3. Neil Young, Chrome Dreams II - Speaking of Neil, here's a surprisingly lovely and eclectic set by one of the greats, considering it's a "grab bag" of miscellany including one epic that dates back nearly 20 years, the sprawling 18-minute "Ordinary People," one of the best songs of this or any year. It's packed in with a varied but overall very good set of Neil songs that try out everything from garage-rock to sentimental ballads, like a greatest hits that never was.
4. Of Montreal, Hissing Fauna, Are You The Destroyer? - Early Bowie and T Rex in an electronica blender, with a dash of Pavement. A strangely fey and dazzling disco-pop album about the rise and fall of one man's soul, with the smashingly intense, 11-minute long "The Past Is A Grotesque Animal," the beating heart at the middle of it all. Like the sound of a nervous breakdown with a beat you can dance to. (Full review here.)
5. Arcade Fire, Neon Bible - Their 2004 debut "Funeral" got a lot of ink, but this dense and melodramatic follow-up is just as good I think. Few bands can pull off the over-the-top rock 'n' roll savior thing they're going for, but tracks like "Black Mirror" and "No Cars Go" make it happen. A towering noise that casts a glittering spell. I get to see them live next month at Auckland's Big Day Out, can't wait!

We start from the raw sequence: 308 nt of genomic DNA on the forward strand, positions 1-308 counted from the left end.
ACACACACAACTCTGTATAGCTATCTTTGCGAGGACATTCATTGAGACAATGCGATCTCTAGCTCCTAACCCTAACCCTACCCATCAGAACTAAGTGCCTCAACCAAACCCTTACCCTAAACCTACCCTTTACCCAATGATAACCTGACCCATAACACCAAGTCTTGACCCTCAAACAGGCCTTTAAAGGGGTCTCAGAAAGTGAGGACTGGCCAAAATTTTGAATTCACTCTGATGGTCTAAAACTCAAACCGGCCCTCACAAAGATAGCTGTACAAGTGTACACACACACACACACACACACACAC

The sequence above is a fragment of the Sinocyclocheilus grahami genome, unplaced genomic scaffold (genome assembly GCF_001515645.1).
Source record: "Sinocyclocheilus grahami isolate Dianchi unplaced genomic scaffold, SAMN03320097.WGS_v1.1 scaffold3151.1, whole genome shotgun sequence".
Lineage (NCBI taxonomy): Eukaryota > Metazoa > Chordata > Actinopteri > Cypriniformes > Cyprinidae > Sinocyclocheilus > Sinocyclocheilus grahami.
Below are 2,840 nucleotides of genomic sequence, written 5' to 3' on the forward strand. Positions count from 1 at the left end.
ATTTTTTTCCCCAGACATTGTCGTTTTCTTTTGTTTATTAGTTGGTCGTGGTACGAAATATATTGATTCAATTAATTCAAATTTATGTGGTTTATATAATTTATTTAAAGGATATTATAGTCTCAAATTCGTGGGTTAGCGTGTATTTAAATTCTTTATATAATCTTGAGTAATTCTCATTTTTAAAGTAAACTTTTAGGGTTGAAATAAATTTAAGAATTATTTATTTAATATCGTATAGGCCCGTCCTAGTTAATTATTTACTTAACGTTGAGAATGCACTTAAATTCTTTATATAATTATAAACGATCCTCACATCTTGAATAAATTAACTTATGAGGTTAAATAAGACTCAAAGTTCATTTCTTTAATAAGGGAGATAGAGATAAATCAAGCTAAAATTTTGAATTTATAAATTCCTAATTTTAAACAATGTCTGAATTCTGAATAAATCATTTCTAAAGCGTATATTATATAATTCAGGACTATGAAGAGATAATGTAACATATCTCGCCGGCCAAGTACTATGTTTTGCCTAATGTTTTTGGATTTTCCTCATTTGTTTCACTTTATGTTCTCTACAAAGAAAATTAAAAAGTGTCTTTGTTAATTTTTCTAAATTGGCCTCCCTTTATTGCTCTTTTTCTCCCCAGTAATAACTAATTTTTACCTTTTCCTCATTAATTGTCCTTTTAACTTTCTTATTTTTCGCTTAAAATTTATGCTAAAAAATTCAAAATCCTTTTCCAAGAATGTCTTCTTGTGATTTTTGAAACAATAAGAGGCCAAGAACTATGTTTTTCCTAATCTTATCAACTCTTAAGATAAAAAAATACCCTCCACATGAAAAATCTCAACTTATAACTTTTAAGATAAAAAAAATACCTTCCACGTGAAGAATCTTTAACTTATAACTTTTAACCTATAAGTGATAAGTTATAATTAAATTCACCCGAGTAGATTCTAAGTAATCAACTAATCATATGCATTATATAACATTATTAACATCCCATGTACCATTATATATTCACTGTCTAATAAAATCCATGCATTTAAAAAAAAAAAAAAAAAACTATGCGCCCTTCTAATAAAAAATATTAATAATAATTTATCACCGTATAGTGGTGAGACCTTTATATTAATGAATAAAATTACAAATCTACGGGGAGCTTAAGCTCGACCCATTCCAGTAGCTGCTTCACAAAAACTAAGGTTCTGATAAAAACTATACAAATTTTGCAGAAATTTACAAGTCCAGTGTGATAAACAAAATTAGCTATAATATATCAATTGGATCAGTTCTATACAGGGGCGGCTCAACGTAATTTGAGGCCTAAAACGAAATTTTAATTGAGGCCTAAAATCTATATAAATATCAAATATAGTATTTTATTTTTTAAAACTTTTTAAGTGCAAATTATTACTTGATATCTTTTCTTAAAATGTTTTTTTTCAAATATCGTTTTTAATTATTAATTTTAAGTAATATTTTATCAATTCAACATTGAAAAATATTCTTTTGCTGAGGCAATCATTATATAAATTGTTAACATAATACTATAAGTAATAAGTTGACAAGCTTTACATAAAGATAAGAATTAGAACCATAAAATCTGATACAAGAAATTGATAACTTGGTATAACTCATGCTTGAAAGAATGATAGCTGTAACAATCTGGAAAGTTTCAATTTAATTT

6. I'm Not There original soundtrack - Tribute albums never quite work, but somehow, this two-disc ode to Bob Dylan is a marvel, with artists from Cat Power to Wilco to Antony and the Johnsons putting their spin on Dylan's legacy – props to them not going for the obvious songs and pulling some rarities out for a go. More than 30 songs and most of them put a fine spin on Dylan's world. Bonus points for the mesmerizing 1967 Dylan and the Band tune "I'm Not There," finally getting an official release from the Basement Tapes. (Full review here.)
7. White Stripes, Icky Thump - The most consistently eccentric band that sells top 10 albums, and another gem-packed ramble through Jack and Meg's closets. The Mexican wrestling theme "Conquest," the fuzzed-out "Icky Thump," the charming ditty "Rag and Bone" - it's all kinda sloppy and silly, and that's its charm. Keep on doing what you're doing, guys. Maybe less bagpipes less time, though.
8. The National, The Boxer - This one snuck up on me, a dour, moody suite of rock anthems that reveal themselves on repeated listens to be miniature masterpieces of tone and longing. Brooding bartione voice, fantastic drumming and songs that build in power. Perfect for a 3 a.m. post-nightlife chill-out. Or spiral into despair, whatever floats your boat. (Full review here.)
9. The Stooges, The Weirdness - Men in their sixties trying to pretend they're still punk, this comeback should've bombed (and a lot of people did hate it), but heck, I found this pure dumb rock fun at its clearest – music that's disorderly, inelegant and crude, with a slight wink to it. Not The Stooges of 1969, and really, how could it be, but an amusing revival. (Full review here.)